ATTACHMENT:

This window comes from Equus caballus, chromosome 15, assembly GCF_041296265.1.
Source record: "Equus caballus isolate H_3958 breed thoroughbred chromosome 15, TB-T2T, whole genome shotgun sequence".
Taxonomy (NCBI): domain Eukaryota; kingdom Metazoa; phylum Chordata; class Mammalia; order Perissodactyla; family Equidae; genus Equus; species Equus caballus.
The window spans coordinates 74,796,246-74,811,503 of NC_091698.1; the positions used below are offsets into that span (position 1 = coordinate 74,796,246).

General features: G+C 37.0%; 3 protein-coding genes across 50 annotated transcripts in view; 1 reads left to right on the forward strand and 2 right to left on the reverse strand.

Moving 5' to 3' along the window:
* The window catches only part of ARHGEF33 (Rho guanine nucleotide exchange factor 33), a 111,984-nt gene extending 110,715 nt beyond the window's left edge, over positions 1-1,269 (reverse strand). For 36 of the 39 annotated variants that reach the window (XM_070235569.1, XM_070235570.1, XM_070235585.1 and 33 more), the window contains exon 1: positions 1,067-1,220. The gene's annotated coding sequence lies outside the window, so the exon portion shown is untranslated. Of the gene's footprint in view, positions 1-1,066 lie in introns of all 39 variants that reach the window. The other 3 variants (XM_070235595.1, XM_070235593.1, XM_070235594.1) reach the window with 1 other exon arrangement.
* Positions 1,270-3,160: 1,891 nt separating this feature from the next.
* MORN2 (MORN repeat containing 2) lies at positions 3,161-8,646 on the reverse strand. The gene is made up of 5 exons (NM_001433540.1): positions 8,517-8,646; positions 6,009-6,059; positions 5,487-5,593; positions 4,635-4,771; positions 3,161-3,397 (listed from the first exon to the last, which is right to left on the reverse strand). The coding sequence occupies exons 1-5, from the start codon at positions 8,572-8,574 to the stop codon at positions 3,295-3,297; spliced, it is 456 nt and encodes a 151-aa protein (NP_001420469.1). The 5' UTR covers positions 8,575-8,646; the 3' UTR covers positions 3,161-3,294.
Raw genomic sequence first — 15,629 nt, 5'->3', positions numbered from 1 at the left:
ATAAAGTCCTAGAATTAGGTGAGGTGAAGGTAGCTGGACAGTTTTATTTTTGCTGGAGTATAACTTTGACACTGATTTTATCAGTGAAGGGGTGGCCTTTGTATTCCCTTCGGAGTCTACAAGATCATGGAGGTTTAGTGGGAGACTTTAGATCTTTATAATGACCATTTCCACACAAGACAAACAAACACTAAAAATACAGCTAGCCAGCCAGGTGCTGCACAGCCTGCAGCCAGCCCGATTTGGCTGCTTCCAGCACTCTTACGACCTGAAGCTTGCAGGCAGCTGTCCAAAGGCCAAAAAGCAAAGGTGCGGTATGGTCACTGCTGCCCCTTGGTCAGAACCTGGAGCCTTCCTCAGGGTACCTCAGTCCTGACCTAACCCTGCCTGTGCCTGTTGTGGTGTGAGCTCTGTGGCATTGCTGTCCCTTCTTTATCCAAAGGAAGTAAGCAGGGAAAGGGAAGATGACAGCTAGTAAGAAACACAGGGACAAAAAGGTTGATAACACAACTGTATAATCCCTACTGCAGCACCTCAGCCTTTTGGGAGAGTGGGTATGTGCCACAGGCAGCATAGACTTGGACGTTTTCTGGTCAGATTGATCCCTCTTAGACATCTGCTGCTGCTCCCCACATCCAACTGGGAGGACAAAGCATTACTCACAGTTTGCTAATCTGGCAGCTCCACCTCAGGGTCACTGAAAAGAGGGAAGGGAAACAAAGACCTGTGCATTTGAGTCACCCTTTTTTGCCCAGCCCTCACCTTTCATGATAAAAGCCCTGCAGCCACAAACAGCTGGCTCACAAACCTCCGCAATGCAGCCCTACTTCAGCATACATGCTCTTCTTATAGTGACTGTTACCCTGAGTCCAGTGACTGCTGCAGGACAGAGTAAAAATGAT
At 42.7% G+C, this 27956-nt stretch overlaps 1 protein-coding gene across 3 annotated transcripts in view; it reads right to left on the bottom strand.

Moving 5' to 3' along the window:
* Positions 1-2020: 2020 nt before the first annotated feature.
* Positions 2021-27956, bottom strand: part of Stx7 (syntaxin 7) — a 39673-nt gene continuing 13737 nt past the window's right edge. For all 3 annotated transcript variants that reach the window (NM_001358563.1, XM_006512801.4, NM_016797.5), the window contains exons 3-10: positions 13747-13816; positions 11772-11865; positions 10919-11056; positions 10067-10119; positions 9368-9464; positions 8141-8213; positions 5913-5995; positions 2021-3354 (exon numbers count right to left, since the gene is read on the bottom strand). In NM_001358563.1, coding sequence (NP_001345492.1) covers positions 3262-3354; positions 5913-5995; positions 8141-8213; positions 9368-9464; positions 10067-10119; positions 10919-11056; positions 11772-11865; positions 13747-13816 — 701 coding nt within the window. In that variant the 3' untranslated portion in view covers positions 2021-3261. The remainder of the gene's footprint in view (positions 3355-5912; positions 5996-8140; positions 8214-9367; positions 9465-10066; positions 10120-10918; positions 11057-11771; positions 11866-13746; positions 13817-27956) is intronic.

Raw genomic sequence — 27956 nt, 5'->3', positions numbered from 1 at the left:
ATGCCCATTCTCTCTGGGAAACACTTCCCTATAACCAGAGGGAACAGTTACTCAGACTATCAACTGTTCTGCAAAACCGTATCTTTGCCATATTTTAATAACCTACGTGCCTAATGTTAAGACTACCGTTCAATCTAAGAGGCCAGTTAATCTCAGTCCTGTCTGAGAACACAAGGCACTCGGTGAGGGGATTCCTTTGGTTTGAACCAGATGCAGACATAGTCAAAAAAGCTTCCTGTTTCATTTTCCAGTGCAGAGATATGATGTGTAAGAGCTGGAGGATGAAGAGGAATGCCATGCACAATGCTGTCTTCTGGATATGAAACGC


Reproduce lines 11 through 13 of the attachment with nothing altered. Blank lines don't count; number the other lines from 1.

ATAAAGTCCTAGAATTAGGTGAGGTGAAGGTAGCTGGACAGTTTTATTTTTGCTGGAGTATAACTTTGACACTGATTTTATCAGTGAAGGGGTGGCCTTTGTATTCCCTTCGGAGTCTACAAGATCATGGAGGTTTAGTGGGAGACTTTAGATCTTTATAATGACCATTTCCACACAAGACAAACAAACACTAAAAATACAGCTAGCCAGCCAGGTGCTGCACAGCCTGCAGCCAGCCCGATTTGGCTGCTTCCAGCACTCTTACGACCTGAAGCTTGCAGGCAGCTGTCCAAAGGCCAAAAAGCAAAGGTGCGGTATGGTCACTGCTGCCCCTTGGTCAGAACCTGGAGCCTTCCTCAGGGTACCTCAGTCCTGACCTAACCCTGCCTGTGCCTGTTGTGGTGTGAGCTCTGTGGCATTGCTGTCCCTTCTTTATCCAAAGGAAGTAAGCAGGGAAAGGGAAGATGACAGCTAGTAAGAAACACAGGGACAAAAAGGTTGATAACACAACTGTATAATCCCTACTGCAGCACCTCAGCCTTTTGGGAGAGTGGGTATGTGCCACAGGCAGCATAGACTTGGACGTTTTCTGGTCAGATTGATCCCTCTTAGACATCTGCTGCTGCTCCCCACATCCAACTGGGAGGACAAAGCATTACTCACAGTTTGCTAATCTGGCAGCTCCACCTCAGGGTCACTGAAAAGAGGGAAGGGAAACAAAGACCTGTGCATTTGAGTCACCCTTTTTTGCCCAGCCCTCACCTTTCATGATAAAAGCCCTGCAGCCACAAACAGCTGGCTCACAAACCTCCGCAATGCAGCCCTACTTCAGCATACATGCTCTTCTTATAGTGACTGTTACCCTGAGTCCAGTGACTGCTGCAGGACAGAGTAAAAATGAT
At 42.7% G+C, this 27956-nt stretch overlaps 1 protein-coding gene across 3 annotated transcripts in view; it reads right to left on the bottom strand.

Moving 5' to 3' along the window: